Offshoring, nearshoring, and now "sureshoring": Brian Glick, chief executive officer of Chain.io, tells why global supply chains need to take a more complex and sophisticated approach to deciding where to source their products.
For at least the past 20 years, companies have viewed the offshoring of manufacturing as an either-or proposition. But the right answer in today’s complicated world is a hybrid approach, Glick says. “Sureshoring” can be seen as another word for resilience — the ability to source product from multiple locations so as to avoid having a single point of failure.
Companies have long been aware of the concept of risk mitigation through diversifying sourcing, but with today’s technology they’re able to do something about it. Innovations such as 3D printing allow manufacturing to be more easily dispersed, especially in “lighter” industrial sectors such as apparel and food.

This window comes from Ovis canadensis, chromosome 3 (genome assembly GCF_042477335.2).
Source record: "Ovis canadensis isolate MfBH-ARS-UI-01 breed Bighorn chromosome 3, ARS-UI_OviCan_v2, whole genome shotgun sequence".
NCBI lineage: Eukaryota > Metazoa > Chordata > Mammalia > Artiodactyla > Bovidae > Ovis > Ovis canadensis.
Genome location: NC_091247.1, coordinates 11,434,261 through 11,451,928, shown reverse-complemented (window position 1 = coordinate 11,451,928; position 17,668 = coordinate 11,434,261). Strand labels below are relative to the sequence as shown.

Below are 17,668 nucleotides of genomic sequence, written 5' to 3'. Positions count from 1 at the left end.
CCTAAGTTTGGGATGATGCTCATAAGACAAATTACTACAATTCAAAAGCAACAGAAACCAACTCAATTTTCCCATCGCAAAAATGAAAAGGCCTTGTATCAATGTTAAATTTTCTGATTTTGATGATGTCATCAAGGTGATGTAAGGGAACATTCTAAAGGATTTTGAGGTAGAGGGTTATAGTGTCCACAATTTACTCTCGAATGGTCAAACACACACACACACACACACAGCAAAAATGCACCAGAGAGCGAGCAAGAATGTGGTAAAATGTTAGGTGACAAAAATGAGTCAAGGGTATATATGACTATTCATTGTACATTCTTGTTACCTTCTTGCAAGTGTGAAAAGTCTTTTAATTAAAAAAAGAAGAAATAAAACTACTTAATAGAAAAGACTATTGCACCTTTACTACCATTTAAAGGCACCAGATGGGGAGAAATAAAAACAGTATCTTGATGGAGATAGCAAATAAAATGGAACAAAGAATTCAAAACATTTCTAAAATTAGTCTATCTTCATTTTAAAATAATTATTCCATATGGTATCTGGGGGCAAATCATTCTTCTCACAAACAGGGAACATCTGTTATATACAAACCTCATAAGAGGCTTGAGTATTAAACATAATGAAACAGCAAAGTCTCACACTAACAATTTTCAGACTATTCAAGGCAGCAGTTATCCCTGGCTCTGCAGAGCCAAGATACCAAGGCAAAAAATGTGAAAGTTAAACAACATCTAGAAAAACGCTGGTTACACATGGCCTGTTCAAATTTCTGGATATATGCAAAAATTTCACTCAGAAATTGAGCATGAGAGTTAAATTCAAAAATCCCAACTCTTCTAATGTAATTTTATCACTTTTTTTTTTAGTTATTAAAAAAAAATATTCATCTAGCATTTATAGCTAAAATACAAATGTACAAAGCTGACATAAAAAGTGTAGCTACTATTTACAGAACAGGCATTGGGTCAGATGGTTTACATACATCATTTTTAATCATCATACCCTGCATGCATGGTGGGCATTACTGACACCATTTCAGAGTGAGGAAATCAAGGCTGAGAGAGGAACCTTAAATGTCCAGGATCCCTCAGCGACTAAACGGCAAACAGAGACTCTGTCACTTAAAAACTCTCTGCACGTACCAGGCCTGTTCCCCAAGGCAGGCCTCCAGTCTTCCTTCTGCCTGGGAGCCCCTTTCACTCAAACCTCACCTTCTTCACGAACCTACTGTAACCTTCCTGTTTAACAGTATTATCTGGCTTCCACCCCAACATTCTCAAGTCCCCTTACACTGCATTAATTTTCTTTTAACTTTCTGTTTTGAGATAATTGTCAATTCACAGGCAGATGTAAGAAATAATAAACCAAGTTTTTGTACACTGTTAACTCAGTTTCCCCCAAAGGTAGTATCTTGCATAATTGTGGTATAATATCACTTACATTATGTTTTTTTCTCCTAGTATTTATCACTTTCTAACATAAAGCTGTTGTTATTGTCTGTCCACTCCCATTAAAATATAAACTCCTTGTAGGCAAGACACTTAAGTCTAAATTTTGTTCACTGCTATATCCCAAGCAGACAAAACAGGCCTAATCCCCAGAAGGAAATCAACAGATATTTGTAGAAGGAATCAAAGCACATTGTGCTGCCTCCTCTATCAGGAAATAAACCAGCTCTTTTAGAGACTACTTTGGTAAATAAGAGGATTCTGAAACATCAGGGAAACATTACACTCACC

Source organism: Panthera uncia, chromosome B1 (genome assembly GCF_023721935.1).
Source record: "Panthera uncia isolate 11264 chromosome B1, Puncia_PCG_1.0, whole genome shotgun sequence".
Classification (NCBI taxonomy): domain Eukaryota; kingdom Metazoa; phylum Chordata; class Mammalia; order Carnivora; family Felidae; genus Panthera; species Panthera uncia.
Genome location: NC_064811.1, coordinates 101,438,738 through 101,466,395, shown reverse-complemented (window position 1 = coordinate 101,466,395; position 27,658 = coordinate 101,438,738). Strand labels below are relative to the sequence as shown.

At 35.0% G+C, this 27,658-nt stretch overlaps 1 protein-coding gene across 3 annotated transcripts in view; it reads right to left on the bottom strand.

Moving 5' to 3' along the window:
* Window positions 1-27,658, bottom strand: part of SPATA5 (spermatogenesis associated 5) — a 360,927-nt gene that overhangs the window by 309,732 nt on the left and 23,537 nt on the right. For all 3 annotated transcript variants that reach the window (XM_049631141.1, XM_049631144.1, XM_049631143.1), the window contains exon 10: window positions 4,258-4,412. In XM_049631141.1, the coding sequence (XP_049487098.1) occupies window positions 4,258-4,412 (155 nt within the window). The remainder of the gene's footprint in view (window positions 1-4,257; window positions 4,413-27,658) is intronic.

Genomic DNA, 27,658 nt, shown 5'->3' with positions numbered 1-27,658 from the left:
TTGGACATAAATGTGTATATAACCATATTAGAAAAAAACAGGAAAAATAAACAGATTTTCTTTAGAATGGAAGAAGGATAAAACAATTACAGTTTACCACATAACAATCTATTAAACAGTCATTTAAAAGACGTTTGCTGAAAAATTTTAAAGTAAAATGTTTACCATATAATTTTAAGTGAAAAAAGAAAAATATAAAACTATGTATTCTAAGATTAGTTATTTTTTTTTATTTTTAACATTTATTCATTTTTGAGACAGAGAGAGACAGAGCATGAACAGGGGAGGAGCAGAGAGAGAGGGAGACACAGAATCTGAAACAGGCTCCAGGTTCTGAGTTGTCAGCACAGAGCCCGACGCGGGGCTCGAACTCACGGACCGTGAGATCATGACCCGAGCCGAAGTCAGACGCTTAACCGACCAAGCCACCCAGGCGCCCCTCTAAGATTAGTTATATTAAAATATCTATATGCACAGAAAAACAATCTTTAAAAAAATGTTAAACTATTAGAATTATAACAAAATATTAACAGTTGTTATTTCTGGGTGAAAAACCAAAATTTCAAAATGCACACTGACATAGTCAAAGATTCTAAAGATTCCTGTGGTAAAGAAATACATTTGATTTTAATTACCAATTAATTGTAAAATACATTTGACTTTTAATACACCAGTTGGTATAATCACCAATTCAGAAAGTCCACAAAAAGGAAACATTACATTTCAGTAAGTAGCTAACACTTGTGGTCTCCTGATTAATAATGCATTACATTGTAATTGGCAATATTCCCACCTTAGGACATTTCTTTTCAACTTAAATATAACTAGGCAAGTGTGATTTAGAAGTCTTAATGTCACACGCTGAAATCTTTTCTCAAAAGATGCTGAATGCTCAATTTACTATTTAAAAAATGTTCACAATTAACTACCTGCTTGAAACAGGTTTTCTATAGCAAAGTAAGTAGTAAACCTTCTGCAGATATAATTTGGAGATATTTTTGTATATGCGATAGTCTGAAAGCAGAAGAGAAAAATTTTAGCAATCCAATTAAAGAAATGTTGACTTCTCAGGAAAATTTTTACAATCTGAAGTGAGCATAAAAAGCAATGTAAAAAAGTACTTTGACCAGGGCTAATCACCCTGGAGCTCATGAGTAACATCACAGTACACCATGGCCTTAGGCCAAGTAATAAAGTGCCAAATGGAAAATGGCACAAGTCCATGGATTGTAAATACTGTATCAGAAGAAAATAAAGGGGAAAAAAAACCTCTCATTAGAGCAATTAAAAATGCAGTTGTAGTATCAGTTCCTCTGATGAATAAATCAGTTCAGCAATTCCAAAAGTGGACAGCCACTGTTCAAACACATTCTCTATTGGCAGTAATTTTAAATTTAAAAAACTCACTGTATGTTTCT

All of that entails additional complexities in global supply chains, of course, but once again technology is in place to help companies manage it. The important thing today, says Glick, is for companies to own their data, rather than rely exclusively on intermediaries to inform them when something goes wrong. Just a few years ago, shippers were being assured that advances in visibility, the internet of things and GPS tracking would give them access to real-time status reports by way of their supply-chain partners. But direct control over the data is what’s needed, so that shippers can react quickly to events such as hurricanes, port strikes or just general congestion.
“If you have control of your destiny,” Glick says, “you can operationalize the data, as opposed to having a visibility platform that sits on the side and lets you see that things are broken, but you can’t do anything about it.”
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